reliability in agreements. Handshakes must be commitments that are
understood and acted upon.
5. Provide staff and infrastructure that help build physicians’ “engagement
Physician Engagement in Hospital quotient” (EQ). Make it easier for physicians to be more fully engaged
in group work via smarter and leaner reports (all board members call for
Governance Improves Performance this). Call fewer—but higher quality—meetings that have meaningful
by Jim Rice agendas, provide useful information, and promote open discussion.
Schedule some of the meetings around the physicians’ early patient care
Reviews of U.S. hospital boards over the past three years day (i.e., meet later in afternoon, after ofﬁce hours).
reinforce the conclusion that fulﬁlling a hospital’s mission
and maximizing its margin require more effective physician There is risk associated with active physician involvement in hospital board
collaboration and trust. But just when collaboration and work, however, the risks are much greater if they are not fully engaged. The
trust are needed most, hospital boards are ﬁnding these the ﬁve most common risk issues that arise as a result of increased physician
most difﬁcult to achieve. What factors frustrate or facilitate engagement are as follows:
this needed physician collaboration? What can be done to 1. As more physicians are tempted to participate in the ownership or
rekindle and nurture collaboration and engagement? operation of competing care facilities, conﬂicts of interest may arise.
Recent studies by The Governance Institute in San 2. Board members and managers may ﬁnd it time consuming to support
Diego acknowledge the growing importance of physician physician participation.
engagement in all aspects of hospital governance and the 3. Physicians may ask disarming questions about why and how strategic
common factors that frustrate this engagement. Physicians moves and investments are being made.
cite ﬁve key frustrations that reduce the effectiveness of their 4. Physicians may become more astute and assertive in their calls for
participation in hospital board work: additional capital spending.
1. Lack of meaningful and sincere invitation to participate. 5. Physician relations with staff and patients may unfairly leverage their
If physicians sense the board’s request to participate is impact on developing or executing hospital strategy.
only lip service, their enthusiasm and the quality of inter-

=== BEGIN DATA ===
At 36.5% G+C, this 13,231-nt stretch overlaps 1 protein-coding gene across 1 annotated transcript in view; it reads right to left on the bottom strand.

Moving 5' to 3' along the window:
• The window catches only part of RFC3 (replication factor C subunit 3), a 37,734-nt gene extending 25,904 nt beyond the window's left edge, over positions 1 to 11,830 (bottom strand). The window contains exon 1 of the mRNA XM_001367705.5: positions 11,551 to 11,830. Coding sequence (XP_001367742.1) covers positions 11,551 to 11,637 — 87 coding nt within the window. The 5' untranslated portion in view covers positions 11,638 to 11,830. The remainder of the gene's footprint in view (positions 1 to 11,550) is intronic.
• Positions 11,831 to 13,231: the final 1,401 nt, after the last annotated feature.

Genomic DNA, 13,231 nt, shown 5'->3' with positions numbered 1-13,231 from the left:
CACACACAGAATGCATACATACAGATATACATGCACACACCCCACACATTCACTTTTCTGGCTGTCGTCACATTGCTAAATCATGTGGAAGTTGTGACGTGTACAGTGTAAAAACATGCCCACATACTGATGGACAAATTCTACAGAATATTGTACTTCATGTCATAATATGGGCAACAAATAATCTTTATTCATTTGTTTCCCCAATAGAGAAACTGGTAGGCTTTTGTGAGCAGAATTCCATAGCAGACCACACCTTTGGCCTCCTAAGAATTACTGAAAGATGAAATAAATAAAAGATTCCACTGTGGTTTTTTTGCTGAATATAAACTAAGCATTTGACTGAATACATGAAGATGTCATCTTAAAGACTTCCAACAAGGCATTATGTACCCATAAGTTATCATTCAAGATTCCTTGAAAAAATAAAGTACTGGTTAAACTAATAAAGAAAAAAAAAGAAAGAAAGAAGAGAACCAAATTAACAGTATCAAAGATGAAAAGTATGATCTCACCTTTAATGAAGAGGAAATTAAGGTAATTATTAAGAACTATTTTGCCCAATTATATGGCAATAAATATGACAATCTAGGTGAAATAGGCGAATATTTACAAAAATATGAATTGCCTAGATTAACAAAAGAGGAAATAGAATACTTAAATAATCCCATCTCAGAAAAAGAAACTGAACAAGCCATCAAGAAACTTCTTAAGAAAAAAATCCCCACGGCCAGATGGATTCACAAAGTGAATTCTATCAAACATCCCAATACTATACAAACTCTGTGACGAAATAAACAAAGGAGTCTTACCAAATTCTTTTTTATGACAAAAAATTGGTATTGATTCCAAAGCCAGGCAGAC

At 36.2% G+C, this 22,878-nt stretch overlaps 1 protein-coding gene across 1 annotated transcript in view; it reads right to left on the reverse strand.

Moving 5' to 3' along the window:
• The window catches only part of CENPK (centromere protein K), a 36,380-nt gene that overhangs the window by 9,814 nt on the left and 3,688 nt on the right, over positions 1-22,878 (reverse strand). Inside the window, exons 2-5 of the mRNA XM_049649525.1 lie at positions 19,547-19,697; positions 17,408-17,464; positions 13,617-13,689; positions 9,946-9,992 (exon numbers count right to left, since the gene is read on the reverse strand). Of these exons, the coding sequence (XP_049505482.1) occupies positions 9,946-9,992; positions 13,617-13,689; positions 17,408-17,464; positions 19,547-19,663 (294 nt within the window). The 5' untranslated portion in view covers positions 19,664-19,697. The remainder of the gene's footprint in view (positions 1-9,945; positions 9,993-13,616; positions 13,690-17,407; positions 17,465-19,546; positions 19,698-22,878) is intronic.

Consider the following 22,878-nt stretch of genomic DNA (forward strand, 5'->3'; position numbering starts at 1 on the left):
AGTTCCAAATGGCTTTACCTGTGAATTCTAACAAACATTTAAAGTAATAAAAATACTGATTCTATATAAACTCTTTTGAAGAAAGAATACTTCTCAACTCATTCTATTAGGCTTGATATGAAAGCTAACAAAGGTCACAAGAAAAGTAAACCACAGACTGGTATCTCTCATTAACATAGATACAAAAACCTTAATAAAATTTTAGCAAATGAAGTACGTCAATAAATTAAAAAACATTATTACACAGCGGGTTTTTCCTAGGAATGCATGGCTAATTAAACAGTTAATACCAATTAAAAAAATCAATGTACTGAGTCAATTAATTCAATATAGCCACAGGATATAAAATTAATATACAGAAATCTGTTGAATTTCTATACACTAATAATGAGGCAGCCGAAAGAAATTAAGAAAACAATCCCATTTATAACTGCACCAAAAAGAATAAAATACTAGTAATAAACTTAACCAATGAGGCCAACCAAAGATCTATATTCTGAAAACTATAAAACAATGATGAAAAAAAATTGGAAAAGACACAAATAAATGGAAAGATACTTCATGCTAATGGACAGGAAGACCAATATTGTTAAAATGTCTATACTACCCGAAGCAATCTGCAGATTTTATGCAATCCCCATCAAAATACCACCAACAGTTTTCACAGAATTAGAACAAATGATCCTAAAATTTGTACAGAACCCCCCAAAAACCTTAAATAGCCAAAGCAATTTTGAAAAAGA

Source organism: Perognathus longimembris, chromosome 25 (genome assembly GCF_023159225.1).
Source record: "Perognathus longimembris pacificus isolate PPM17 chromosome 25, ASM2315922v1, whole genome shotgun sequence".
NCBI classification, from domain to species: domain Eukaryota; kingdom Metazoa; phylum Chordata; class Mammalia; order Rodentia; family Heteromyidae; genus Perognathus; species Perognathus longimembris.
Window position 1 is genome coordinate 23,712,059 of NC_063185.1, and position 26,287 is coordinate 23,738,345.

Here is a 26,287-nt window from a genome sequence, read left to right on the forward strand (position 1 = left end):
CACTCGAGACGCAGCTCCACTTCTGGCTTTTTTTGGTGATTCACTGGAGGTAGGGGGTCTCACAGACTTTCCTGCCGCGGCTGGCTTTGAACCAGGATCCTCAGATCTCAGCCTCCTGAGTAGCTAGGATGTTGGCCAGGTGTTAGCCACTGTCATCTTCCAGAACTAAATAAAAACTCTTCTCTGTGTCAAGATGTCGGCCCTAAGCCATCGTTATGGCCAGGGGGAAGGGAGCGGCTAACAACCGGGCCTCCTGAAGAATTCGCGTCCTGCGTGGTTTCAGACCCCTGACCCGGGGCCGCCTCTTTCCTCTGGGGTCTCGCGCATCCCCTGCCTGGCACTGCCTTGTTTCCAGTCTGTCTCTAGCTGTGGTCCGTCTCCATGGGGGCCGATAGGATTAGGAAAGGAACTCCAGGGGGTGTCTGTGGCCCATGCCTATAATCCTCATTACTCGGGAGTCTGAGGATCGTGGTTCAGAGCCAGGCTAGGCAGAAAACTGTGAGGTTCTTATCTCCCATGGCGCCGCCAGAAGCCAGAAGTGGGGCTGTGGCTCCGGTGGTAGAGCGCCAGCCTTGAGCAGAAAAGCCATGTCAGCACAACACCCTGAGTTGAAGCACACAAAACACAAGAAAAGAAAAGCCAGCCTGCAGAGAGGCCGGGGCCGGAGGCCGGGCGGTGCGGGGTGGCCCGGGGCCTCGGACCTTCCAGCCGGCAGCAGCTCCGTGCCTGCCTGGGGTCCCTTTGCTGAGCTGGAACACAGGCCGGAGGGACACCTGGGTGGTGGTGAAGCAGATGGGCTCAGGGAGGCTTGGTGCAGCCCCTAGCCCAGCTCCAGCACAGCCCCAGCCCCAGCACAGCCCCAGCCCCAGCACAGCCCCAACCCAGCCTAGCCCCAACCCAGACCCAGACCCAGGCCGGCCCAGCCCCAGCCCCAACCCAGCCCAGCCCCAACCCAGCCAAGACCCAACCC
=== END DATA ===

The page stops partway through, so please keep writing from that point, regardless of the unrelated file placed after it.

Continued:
action are constrained.
2. Time constraints. Unfocused and unproductive processes
and meetings that are scheduled for the convenience of The Positive Circle of Physician Engagement
the non-physician board members demonstrate a lack of
understanding of the physicians’ time limitations. The pursuit of a higher physician engagement quotient
3. Lack of relevance to their practice. With technology and (EQ) in hospital governance processes can generate a
patient preferences changing, most physician specialties positive circle of results that improves the organization’s
do not need the hospital as their workshop in the same performance.
way they did 20 years ago.
4. Lack of preparation for governance processes and
decision-making roles. Physicians are rarely trained
in teamwork, medical economics, or policy making.
Resources are needed to optimize the physicians’ mean-
ingful participation in governance work.
5. Lack of compensation. It is more difﬁcult to ask for
volunteered engagement when it appears to beneﬁt the
hospital more than the physician’s practice of patients.
Five strategies have been found to be useful in optimizing
physician engagement and effectiveness:
1. Board leaders must demonstrate to their physician
colleagues that they can learn to listen, and listen
2. Remove obstacles to physician participation. One of
physicians’ most valued resources is their time. Strip away
unnecessary meetings, reports, processes, and activities.
Schedule meetings that speciﬁcally take into consideration
the physicians’ availability and convenience. Acknowledging these potential risks and adopting the strategies of openness
3. Adopt a culture of openness: open door, open communi- and engagement to minimize these risks will lead to enhanced hospital gover-
cation, and open books. Even with the threat of informa- nance and improved hospital performance. The movement toward involving
tion and insights leaking to competitors, err on the side of and engaging physicians is a positive step, but we must continue to move
transparency as a ﬁrst step toward building trust. Promote forward if we hope to strengthen our nation’s health sector performance.
this openness as a two-way street for physicians to also
share their plans relevant to the hospital’s well-being. Jim Rice is a principal in the LarsonAllen Health Care Group. Contact Jim at
4. Keep your word. Building trust requires consistency and email@example.com or 612/376-4571.
14 LarsonAllen EFFECT / Fall 2005
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